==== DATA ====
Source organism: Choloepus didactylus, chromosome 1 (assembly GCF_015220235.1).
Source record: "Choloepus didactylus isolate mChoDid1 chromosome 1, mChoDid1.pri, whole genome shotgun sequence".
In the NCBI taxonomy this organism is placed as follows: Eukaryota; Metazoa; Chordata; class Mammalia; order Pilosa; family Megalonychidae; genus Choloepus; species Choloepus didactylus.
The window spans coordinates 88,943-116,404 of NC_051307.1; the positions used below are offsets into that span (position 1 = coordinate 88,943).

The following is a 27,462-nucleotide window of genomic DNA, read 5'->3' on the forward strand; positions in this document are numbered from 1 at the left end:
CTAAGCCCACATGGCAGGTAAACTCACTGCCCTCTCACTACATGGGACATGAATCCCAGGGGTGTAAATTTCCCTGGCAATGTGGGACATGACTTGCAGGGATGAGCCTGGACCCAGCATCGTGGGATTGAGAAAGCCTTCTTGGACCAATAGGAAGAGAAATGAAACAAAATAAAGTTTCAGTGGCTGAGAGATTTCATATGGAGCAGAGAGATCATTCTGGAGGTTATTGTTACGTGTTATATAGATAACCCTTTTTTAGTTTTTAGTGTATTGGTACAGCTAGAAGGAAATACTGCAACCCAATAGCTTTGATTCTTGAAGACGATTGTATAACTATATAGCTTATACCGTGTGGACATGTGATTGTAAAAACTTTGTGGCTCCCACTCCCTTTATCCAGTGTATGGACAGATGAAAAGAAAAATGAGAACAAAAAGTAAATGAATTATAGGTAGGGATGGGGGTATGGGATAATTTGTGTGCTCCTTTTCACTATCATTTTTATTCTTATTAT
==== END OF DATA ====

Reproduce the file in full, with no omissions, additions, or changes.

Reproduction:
Source organism: Choloepus didactylus, chromosome 1 (assembly GCF_015220235.1).
Source record: "Choloepus didactylus isolate mChoDid1 chromosome 1, mChoDid1.pri, whole genome shotgun sequence".
In the NCBI taxonomy this organism is placed as follows: Eukaryota; Metazoa; Chordata; class Mammalia; order Pilosa; family Megalonychidae; genus Choloepus; species Choloepus didactylus.
The window spans coordinates 88,943-116,404 of NC_051307.1; the positions used below are offsets into that span (position 1 = coordinate 88,943).

The following is a 27,462-nucleotide window of genomic DNA, read 5'->3' on the forward strand; positions in this document are numbered from 1 at the left end:
CTAAGCCCACATGGCAGGTAAACTCACTGCCCTCTCACTACATGGGACATGAATCCCAGGGGTGTAAATTTCCCTGGCAATGTGGGACATGACTTGCAGGGATGAGCCTGGACCCAGCATCGTGGGATTGAGAAAGCCTTCTTGGACCAATAGGAAGAGAAATGAAACAAAATAAAGTTTCAGTGGCTGAGAGATTTCATATGGAGCAGAGAGATCATTCTGGAGGTTATTGTTACGTGTTATATAGATAACCCTTTTTTAGTTTTTAGTGTATTGGTACAGCTAGAAGGAAATACTGCAACCCAATAGCTTTGATTCTTGAAGACGATTGTATAACTATATAGCTTATACCGTGTGGACATGTGATTGTAAAAACTTTGTGGCTCCCACTCCCTTTATCCAGTGTATGGACAGATGAAAAGAAAAATGAGAACAAAAAGTAAATGAATTATAGGTAGGGATGGGGGTATGGGATAATTTGTGTGCTCCTTTTCACTATCATTTTTATTCTTATTAT